Record high ocean temperatures; rising sea levels; ocean acidification; shrinking sea ice, ice sheets and glaciers; and rising levels of atmospheric carbon dioxide — these are the leading indicators of a warming global climate, and it is past time to pay attention to the signals they are sending. Rising concentrations of greenhouse gases are driving global temperatures to “increasingly dangerous levels,” according to a new report.
On Thursday, the World Meteorological Organization (WMO), a specialized agency of the United Nations, released its “Statement on the State of the Global Climate in 2018,” noting that the global mean temperature in 2018 was nearly 1° Celsius higher than the pre-industrial baseline temperature recorded between 1850 and 1900.
Last year was the fourth warmest on record, and the past four years were the four warmest ever recorded. In 2017 (the last year for which data is available), atmospheric carbon dioxide levels averaged 405.5 parts per million (ppm), up from 357 ppm in 1994 when the WMO first published its annual statement.
Levels of methane and nitrous oxide reached 257% and 122%, respectively, of pre-industrial levels in 1750. Carbon dioxide concentration was 146% higher than the pre-1750 level. Global carbon dioxide emissions in 2018 are expected to reach 36.9 billion tons, a record high.
The WMO report noted that more than 90% of the heat trapped by greenhouse gases is held in the world’s oceans and that measuring ocean heat content in the upper 700 and upper 2,000 meters of the oceans set a record in 2018. Global mean sea level rose by about 3.8 millimeters (about 0.15 of an inch) last year and is now at its highest level ever. The rise is attributed primarily to the loss of ice mass from the world’s ice sheets.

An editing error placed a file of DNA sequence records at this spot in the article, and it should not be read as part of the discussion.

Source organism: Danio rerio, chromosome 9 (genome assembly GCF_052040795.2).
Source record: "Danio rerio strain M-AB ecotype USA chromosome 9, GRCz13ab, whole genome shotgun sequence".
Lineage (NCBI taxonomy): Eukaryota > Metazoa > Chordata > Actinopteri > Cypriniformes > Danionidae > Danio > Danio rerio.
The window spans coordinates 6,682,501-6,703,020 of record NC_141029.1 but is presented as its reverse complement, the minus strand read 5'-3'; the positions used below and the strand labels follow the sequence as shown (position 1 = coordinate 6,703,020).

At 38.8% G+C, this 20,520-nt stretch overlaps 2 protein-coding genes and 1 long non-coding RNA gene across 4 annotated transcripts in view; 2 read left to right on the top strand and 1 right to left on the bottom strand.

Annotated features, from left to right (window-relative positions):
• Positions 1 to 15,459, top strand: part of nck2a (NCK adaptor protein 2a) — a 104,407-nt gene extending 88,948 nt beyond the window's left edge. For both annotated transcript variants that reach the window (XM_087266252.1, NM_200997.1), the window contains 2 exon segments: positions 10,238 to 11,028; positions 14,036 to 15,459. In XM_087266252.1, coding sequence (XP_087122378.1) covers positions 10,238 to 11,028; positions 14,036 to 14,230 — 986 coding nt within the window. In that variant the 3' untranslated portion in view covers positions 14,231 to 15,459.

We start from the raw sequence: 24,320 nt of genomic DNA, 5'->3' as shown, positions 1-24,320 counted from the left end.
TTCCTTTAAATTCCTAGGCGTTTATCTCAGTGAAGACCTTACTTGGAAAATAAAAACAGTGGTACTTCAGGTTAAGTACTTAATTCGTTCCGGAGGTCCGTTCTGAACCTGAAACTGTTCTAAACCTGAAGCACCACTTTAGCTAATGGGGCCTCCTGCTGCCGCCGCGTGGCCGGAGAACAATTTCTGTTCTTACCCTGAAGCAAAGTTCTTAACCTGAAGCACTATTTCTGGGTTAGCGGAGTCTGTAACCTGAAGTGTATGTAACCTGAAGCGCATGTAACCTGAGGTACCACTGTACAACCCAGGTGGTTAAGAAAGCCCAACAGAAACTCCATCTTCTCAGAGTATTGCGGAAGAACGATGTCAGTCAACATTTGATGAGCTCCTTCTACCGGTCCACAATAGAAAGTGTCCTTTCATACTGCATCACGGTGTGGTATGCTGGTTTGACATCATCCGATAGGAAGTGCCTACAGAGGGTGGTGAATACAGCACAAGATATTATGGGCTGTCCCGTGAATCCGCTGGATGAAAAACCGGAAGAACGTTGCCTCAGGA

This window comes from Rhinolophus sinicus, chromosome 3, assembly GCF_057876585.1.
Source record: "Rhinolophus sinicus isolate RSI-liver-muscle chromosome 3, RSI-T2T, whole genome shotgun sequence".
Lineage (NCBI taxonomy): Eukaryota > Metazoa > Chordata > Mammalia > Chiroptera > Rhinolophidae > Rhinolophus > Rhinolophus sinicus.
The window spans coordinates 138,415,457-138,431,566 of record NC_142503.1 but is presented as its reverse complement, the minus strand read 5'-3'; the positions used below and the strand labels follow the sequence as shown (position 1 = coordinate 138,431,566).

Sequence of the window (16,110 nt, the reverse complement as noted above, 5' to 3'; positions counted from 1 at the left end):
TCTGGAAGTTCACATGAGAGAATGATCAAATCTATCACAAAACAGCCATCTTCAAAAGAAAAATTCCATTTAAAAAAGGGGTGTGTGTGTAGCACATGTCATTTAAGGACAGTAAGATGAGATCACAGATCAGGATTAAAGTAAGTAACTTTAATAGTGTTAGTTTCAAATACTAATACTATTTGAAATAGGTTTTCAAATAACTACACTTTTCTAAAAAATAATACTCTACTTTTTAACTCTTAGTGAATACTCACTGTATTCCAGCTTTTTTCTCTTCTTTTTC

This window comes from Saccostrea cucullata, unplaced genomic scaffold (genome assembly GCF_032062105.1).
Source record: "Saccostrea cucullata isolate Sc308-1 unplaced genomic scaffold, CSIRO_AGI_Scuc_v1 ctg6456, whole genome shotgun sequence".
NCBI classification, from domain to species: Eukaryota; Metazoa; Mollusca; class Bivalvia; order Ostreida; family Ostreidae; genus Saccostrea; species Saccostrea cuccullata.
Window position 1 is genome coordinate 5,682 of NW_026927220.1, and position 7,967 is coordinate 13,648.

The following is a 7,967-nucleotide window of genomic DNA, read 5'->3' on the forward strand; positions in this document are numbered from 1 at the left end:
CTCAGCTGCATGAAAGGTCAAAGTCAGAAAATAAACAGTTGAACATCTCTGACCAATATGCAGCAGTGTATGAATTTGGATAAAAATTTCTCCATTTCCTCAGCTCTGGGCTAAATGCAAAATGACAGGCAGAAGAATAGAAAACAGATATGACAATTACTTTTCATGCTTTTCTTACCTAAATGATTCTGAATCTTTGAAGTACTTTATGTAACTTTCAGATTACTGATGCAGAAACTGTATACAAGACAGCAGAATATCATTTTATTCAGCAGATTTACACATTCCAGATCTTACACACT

The effects of the changing climate were manifested in several ways, according to the WMO report. Nearly 62 million people were affected by extreme weather events last year, including 35 million by flooding. More than 1,600 deaths were associated with intense heat waves and wildfires in Europe, Japan and the United States. Flooding and wildfire damage amounted to about $73 billion in the United States alone last year.
The WMO report comes in the same week as a research paper from the U.S. Federal Reserve Bank of San Francisco that concluded that the effects of climate change on the U.S. economy are “relevant considerations for the Federal Reserve in fulfilling its mandate for macroeconomic and financial stability.” The Fed’s executive vice-president of economic research, Glenn D. Rudebusch, noted that the short-term costs, such as potential losses from credit-risk exposure and losses on loans to businesses wiped out by extreme weather events, have led some countries’ central banks to conduct “climate stress tests” to assess financial institutions’ ability to remain solvent under future climate change alternatives.
Rudebusch also argues that “climate change is becoming relevant for a range of macroeconomic issues, including potential output growth, capital formation, productivity, and the long-run level of the real interest rate.” He also said that the Fed cannot use monetary policy or its balance sheet (for “green” quantitative easing) to foster a transition to a low-carbon economy.
The WMO report and the Fed’s acknowledgment of the relevance of climate change to macroeconomic issues were underscored by U.N. General Assembly President Maria Fernanda Espinosa Garcés, who expressed a “need for a holistic understanding of the socioeconomic consequences of increasingly intense extreme weather on countries around the world.”